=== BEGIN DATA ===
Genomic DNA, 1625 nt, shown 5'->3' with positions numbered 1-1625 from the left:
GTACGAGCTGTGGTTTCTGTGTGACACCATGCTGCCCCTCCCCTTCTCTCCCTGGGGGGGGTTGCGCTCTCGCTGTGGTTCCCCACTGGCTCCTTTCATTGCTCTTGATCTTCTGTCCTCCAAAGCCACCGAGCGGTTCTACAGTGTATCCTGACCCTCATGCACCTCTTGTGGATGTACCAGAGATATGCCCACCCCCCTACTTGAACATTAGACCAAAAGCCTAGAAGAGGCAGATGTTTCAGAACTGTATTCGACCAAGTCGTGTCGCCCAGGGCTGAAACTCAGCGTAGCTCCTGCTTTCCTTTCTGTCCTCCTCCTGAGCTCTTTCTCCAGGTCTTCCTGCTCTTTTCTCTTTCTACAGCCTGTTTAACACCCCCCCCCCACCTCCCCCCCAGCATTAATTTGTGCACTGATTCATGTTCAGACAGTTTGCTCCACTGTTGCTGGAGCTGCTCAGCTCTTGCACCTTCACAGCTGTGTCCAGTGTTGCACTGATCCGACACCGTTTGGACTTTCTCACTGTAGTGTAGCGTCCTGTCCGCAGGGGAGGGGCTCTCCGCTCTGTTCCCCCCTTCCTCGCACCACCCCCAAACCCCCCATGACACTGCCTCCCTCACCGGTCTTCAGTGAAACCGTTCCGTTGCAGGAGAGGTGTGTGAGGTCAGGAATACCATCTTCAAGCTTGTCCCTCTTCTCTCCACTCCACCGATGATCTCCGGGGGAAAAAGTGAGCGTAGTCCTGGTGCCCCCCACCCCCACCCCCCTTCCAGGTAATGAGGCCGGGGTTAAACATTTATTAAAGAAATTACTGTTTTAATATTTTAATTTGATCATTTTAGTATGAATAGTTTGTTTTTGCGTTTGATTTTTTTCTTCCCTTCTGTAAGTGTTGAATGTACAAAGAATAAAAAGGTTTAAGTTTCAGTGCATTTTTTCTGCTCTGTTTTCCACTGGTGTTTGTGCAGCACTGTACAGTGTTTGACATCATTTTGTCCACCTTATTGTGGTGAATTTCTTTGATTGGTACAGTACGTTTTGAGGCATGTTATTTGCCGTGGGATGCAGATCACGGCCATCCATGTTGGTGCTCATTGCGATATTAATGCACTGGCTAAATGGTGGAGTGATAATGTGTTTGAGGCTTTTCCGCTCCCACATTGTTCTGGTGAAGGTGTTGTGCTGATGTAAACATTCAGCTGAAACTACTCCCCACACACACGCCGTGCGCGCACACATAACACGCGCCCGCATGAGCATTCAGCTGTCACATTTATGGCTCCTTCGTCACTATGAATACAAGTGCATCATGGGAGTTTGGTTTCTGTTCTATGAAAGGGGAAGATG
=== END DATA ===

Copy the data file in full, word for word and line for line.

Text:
Genomic DNA, 1625 nt, shown 5'->3' with positions numbered 1-1625 from the left:
GTACGAGCTGTGGTTTCTGTGTGACACCATGCTGCCCCTCCCCTTCTCTCCCTGGGGGGGGTTGCGCTCTCGCTGTGGTTCCCCACTGGCTCCTTTCATTGCTCTTGATCTTCTGTCCTCCAAAGCCACCGAGCGGTTCTACAGTGTATCCTGACCCTCATGCACCTCTTGTGGATGTACCAGAGATATGCCCACCCCCCTACTTGAACATTAGACCAAAAGCCTAGAAGAGGCAGATGTTTCAGAACTGTATTCGACCAAGTCGTGTCGCCCAGGGCTGAAACTCAGCGTAGCTCCTGCTTTCCTTTCTGTCCTCCTCCTGAGCTCTTTCTCCAGGTCTTCCTGCTCTTTTCTCTTTCTACAGCCTGTTTAACACCCCCCCCCCACCTCCCCCCCAGCATTAATTTGTGCACTGATTCATGTTCAGACAGTTTGCTCCACTGTTGCTGGAGCTGCTCAGCTCTTGCACCTTCACAGCTGTGTCCAGTGTTGCACTGATCCGACACCGTTTGGACTTTCTCACTGTAGTGTAGCGTCCTGTCCGCAGGGGAGGGGCTCTCCGCTCTGTTCCCCCCTTCCTCGCACCACCCCCAAACCCCCCATGACACTGCCTCCCTCACCGGTCTTCAGTGAAACCGTTCCGTTGCAGGAGAGGTGTGTGAGGTCAGGAATACCATCTTCAAGCTTGTCCCTCTTCTCTCCACTCCACCGATGATCTCCGGGGGAAAAAGTGAGCGTAGTCCTGGTGCCCCCCACCCCCACCCCCCTTCCAGGTAATGAGGCCGGGGTTAAACATTTATTAAAGAAATTACTGTTTTAATATTTTAATTTGATCATTTTAGTATGAATAGTTTGTTTTTGCGTTTGATTTTTTTCTTCCCTTCTGTAAGTGTTGAATGTACAAAGAATAAAAAGGTTTAAGTTTCAGTGCATTTTTTCTGCTCTGTTTTCCACTGGTGTTTGTGCAGCACTGTACAGTGTTTGACATCATTTTGTCCACCTTATTGTGGTGAATTTCTTTGATTGGTACAGTACGTTTTGAGGCATGTTATTTGCCGTGGGATGCAGATCACGGCCATCCATGTTGGTGCTCATTGCGATATTAATGCACTGGCTAAATGGTGGAGTGATAATGTGTTTGAGGCTTTTCCGCTCCCACATTGTTCTGGTGAAGGTGTTGTGCTGATGTAAACATTCAGCTGAAACTACTCCCCACACACACGCCGTGCGCGCACACATAACACGCGCCCGCATGAGCATTCAGCTGTCACATTTATGGCTCCTTCGTCACTATGAATACAAGTGCATCATGGGAGTTTGGTTTCTGTTCTATGAAAGGGGAAGATG